We tend to hold our tension in our “stress triangle”the area between the shoulders and up towards the neck. Show your kid show to gently press their shoulders up towards their ears, then roll them back and relax along with those wonderful deep breaths they’ve already learned. Also, indulge in massage. Rub between your child’s shoulders. At bedtime, offer a foot massage.
Another helpful de-stressor at bedtime can be a guided imagery exercise. You become your child’s guide. Help her create her imaginary safe, relaxed place by engaging all of the senses. Pick, or have your child pick, her favorite vacation setting. Beach? Be ready to customize your guided tour to her most wonderful fantasies. Have her close her eyes, start deep breaths and use her imagination to picture herself stepping down a series of 10 steps into the setting as you slowly and in your most soothing voice count. For example:
1. You’re at the top of a set of stairs that go down the dunes to the beach. You see the beautiful beach below you.Imagine what you see. Imagine the colors all around you. (Deep breath)
2. You can see the wonderful beach scene before you,the boats on the water, the few wispy clouds in the beautiful blue sky, the gulls that fly over the water. (Deep breath)
3. You can feel the sun on your skin. It’s deliciously warm. (Deep breath)
4. A cool breeze, just the right temperature is gently blowing through your hair. (Deep breath)
5. You can hear the sound of the waves lapping at the shore. The sun is sparkling off the water. Imagine the other sounds you hear on the beach. (Deep breath)
6. You can smell all those wonderful beach smells, the sunscreen, the wet sand. You can almost taste the salty ocean water droplets as they reach your lips. (Deep breath)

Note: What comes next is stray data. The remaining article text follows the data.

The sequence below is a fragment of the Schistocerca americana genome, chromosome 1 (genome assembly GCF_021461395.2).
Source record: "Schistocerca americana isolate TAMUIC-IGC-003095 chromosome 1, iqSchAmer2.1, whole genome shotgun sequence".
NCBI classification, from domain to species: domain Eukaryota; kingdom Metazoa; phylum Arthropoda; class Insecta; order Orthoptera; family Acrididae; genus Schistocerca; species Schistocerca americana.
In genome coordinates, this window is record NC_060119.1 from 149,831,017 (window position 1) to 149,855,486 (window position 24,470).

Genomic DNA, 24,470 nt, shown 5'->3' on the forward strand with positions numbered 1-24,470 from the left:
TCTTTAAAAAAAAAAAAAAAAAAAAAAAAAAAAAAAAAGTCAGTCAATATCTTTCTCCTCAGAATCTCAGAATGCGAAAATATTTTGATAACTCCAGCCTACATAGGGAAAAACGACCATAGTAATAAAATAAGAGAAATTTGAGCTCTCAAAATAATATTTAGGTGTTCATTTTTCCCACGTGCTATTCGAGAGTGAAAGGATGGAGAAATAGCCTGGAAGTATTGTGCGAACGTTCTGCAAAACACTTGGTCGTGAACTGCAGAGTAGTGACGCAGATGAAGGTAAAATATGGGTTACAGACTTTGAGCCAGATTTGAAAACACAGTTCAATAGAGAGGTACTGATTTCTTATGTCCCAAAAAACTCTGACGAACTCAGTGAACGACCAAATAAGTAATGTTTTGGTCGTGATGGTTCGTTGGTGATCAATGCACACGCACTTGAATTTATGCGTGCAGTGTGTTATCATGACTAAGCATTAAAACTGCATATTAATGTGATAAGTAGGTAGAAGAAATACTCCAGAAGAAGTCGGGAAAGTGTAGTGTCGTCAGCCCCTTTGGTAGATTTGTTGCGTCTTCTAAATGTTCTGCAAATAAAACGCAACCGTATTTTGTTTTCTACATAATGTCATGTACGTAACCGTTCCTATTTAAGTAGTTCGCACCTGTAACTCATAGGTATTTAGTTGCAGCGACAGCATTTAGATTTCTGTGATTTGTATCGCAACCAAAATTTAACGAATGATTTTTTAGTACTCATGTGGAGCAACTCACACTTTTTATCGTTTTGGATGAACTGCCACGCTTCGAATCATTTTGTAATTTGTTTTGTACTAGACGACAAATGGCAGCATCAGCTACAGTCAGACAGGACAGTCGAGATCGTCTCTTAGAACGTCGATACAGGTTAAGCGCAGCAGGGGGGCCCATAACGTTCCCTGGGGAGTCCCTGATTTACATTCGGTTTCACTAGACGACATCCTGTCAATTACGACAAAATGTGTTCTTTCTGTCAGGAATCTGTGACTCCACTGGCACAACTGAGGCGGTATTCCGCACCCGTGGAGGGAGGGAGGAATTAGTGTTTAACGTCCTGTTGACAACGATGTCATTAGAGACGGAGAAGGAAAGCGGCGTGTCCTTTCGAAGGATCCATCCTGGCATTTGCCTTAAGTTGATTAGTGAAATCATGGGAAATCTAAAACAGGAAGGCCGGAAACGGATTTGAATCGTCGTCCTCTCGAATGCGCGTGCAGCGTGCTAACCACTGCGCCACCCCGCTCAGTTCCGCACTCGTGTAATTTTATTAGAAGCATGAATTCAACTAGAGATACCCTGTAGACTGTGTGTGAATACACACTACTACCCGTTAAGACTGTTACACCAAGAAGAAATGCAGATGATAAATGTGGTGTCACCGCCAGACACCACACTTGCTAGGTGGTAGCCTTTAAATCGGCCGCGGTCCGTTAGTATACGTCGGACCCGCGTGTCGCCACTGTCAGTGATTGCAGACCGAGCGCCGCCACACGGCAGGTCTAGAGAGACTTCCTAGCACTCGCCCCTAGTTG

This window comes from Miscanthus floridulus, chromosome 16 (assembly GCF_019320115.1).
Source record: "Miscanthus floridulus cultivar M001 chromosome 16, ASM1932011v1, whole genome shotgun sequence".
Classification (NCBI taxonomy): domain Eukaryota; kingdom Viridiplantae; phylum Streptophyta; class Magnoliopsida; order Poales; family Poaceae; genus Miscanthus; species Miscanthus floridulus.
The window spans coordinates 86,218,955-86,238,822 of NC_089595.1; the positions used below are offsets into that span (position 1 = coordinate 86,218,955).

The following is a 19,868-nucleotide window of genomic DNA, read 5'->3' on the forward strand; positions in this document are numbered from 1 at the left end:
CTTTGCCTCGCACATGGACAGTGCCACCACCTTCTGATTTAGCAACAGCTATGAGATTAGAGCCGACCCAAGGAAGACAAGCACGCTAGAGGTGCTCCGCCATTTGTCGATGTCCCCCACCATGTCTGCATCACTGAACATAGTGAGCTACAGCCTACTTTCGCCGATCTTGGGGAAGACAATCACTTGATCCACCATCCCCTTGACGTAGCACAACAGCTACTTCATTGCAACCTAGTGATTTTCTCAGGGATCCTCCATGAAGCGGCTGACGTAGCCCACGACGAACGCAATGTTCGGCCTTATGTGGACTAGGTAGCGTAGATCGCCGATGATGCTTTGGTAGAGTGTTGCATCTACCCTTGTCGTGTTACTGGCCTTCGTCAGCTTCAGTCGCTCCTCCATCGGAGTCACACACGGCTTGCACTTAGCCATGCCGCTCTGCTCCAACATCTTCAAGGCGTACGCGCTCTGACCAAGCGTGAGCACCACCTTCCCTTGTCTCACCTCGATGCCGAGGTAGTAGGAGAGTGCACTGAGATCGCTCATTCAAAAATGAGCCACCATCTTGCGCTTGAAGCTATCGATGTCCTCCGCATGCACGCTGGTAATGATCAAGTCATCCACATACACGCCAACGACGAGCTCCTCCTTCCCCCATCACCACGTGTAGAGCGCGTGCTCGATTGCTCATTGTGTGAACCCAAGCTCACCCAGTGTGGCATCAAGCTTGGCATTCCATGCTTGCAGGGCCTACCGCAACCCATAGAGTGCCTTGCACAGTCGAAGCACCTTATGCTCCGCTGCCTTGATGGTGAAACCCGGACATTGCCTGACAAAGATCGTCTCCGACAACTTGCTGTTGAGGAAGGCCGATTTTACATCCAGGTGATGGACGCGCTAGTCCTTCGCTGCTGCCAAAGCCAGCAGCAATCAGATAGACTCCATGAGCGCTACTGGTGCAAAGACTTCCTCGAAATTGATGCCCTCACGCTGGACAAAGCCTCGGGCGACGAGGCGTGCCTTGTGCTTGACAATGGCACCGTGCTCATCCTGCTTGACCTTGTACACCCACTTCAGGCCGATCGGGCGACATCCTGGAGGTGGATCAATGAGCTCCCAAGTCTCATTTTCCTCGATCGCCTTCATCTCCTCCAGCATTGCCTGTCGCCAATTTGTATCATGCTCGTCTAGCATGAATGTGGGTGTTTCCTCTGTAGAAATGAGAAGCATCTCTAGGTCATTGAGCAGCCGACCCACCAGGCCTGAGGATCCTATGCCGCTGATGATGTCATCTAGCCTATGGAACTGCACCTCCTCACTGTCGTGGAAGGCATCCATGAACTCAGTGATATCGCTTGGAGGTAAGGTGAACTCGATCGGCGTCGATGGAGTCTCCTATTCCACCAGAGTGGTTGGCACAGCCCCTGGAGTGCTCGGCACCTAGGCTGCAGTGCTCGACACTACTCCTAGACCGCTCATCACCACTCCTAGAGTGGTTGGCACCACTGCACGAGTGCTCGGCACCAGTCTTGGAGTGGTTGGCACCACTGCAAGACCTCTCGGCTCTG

7. You feel your toes in the sand. It is just the right warm temperature, soft and comfortable under your feet. (Deep breath)
8. You are at the water now. Just let your toes wiggle and feel the wonderful temperature of the water. As you wriggle your toes you can see the sea foam and the sand make wonderful patterns between your toes. (Deep breath)
9. All around you are the people you love. (Deep breath)
10. You lie down on the beach feeling so relaxed and comfortable, just resting and enjoying the wonderful sounds, smells, feelings,tastes, views of the beach. You are restful and relaxed. You are breathing deep steady breaths. Enjoy this feeling of relaxation in this safe, warm, wonderful place. In a minute, when you are ready, you can gently open your eyes or allow yourself to drift off to sleep.
The above mentioned guided imagery exercise can become a beloved ritual. My daughter’s favorite involved a meadow with a family of unicorns. Each night, I learned to tap all my creative resources to keep the characters on interesting adventures in the meadow all the while engaging my daughter’s sensory system within her fantastic imagination, as she continued to deep breathe and leave the stressors of her day behind.
Invite your kids to share when they’ve used their stress busters during the day. Model for them how to take a “mini” to manage some aggravation that comes your way. With just a little bit of practice, your child can start to use these stress-busting strategies, when challenged, to reestablish a sense of calm. It’s truly a gift that keeps on giving over and over again.
Sandy Barbo, Ph.D.
© 2010 Two Peds in a Pod
Dr. Barbo is a licensed psychologist and the mom of two college-aged daughters. She has been working with children, parents and families for over 20 years. In addition to providing psychotherapy for anxiety, depression, trauma, Dr. Barbo has developed sub-specialties in infertility, pre and post-adoption, and ADHD. Contact her at: firstname.lastname@example.org or P.O. Box 196, New Hope, PA 18938 telephone (215)297-5092